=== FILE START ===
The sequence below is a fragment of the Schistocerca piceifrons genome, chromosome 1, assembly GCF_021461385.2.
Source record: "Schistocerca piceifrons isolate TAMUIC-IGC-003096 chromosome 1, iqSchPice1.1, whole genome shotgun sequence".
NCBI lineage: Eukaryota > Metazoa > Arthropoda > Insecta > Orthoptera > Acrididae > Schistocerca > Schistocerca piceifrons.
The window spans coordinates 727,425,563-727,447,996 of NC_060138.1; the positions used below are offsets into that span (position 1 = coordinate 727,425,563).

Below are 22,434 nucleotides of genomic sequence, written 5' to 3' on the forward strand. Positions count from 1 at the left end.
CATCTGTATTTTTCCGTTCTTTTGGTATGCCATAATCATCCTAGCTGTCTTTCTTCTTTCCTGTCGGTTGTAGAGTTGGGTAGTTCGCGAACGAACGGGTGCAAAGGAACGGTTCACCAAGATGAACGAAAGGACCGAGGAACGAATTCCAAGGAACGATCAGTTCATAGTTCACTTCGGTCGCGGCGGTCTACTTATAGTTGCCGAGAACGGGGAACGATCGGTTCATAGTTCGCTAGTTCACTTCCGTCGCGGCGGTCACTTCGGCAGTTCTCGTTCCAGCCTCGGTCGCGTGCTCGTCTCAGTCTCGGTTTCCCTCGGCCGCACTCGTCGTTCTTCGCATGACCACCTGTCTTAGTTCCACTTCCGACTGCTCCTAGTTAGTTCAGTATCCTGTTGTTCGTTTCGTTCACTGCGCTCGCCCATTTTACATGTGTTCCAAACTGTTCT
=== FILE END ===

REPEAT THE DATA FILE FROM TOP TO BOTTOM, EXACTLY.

The sequence below is a fragment of the Schistocerca piceifrons genome, chromosome 1, assembly GCF_021461385.2.
Source record: "Schistocerca piceifrons isolate TAMUIC-IGC-003096 chromosome 1, iqSchPice1.1, whole genome shotgun sequence".
NCBI lineage: Eukaryota > Metazoa > Arthropoda > Insecta > Orthoptera > Acrididae > Schistocerca > Schistocerca piceifrons.
The window spans coordinates 727,425,563-727,447,996 of NC_060138.1; the positions used below are offsets into that span (position 1 = coordinate 727,425,563).

Below are 22,434 nucleotides of genomic sequence, written 5' to 3' on the forward strand. Positions count from 1 at the left end.
CATCTGTATTTTTCCGTTCTTTTGGTATGCCATAATCATCCTAGCTGTCTTTCTTCTTTCCTGTCGGTTGTAGAGTTGGGTAGTTCGCGAACGAACGGGTGCAAAGGAACGGTTCACCAAGATGAACGAAAGGACCGAGGAACGAATTCCAAGGAACGATCAGTTCATAGTTCACTTCGGTCGCGGCGGTCTACTTATAGTTGCCGAGAACGGGGAACGATCGGTTCATAGTTCGCTAGTTCACTTCCGTCGCGGCGGTCACTTCGGCAGTTCTCGTTCCAGCCTCGGTCGCGTGCTCGTCTCAGTCTCGGTTTCCCTCGGCCGCACTCGTCGTTCTTCGCATGACCACCTGTCTTAGTTCCACTTCCGACTGCTCCTAGTTAGTTCAGTATCCTGTTGTTCGTTTCGTTCACTGCGCTCGCCCATTTTACATGTGTTCCAAACTGTTCT